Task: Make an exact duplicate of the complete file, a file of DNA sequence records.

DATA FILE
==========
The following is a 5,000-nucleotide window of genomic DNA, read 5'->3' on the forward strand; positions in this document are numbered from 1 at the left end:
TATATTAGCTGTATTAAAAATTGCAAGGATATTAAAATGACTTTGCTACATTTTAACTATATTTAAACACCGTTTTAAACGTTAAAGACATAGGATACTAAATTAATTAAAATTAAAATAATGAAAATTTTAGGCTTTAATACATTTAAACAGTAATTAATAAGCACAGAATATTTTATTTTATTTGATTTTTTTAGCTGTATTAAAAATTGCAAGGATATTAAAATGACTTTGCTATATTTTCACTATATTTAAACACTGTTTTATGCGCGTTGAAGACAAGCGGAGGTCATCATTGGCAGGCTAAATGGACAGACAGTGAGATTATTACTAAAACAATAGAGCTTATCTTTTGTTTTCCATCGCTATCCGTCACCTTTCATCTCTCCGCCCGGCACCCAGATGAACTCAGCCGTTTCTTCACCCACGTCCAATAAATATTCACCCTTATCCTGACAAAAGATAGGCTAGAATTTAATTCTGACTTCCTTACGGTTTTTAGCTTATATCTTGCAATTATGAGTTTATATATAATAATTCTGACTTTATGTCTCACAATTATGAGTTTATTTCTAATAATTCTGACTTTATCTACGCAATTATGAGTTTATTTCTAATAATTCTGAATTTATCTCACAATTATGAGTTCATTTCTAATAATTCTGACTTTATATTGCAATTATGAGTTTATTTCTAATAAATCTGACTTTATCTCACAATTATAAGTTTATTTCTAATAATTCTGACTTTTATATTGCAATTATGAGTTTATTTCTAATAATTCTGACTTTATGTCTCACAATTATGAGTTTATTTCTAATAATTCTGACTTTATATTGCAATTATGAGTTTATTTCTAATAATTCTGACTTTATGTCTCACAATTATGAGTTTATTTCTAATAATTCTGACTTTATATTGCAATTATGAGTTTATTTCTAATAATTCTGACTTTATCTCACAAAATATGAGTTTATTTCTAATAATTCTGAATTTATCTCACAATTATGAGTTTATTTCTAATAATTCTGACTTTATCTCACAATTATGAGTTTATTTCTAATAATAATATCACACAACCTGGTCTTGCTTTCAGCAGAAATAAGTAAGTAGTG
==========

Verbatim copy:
The following is a 5,000-nucleotide window of genomic DNA, read 5'->3' on the forward strand; positions in this document are numbered from 1 at the left end:
TATATTAGCTGTATTAAAAATTGCAAGGATATTAAAATGACTTTGCTACATTTTAACTATATTTAAACACCGTTTTAAACGTTAAAGACATAGGATACTAAATTAATTAAAATTAAAATAATGAAAATTTTAGGCTTTAATACATTTAAACAGTAATTAATAAGCACAGAATATTTTATTTTATTTGATTTTTTTAGCTGTATTAAAAATTGCAAGGATATTAAAATGACTTTGCTATATTTTCACTATATTTAAACACTGTTTTATGCGCGTTGAAGACAAGCGGAGGTCATCATTGGCAGGCTAAATGGACAGACAGTGAGATTATTACTAAAACAATAGAGCTTATCTTTTGTTTTCCATCGCTATCCGTCACCTTTCATCTCTCCGCCCGGCACCCAGATGAACTCAGCCGTTTCTTCACCCACGTCCAATAAATATTCACCCTTATCCTGACAAAAGATAGGCTAGAATTTAATTCTGACTTCCTTACGGTTTTTAGCTTATATCTTGCAATTATGAGTTTATATATAATAATTCTGACTTTATGTCTCACAATTATGAGTTTATTTCTAATAATTCTGACTTTATCTACGCAATTATGAGTTTATTTCTAATAATTCTGAATTTATCTCACAATTATGAGTTCATTTCTAATAATTCTGACTTTATATTGCAATTATGAGTTTATTTCTAATAAATCTGACTTTATCTCACAATTATAAGTTTATTTCTAATAATTCTGACTTTTATATTGCAATTATGAGTTTATTTCTAATAATTCTGACTTTATGTCTCACAATTATGAGTTTATTTCTAATAATTCTGACTTTATATTGCAATTATGAGTTTATTTCTAATAATTCTGACTTTATGTCTCACAATTATGAGTTTATTTCTAATAATTCTGACTTTATATTGCAATTATGAGTTTATTTCTAATAATTCTGACTTTATCTCACAAAATATGAGTTTATTTCTAATAATTCTGAATTTATCTCACAATTATGAGTTTATTTCTAATAATTCTGACTTTATCTCACAATTATGAGTTTATTTCTAATAATAATATCACACAACCTGGTCTTGCTTTCAGCAGAAATAAGTAAGTAGTG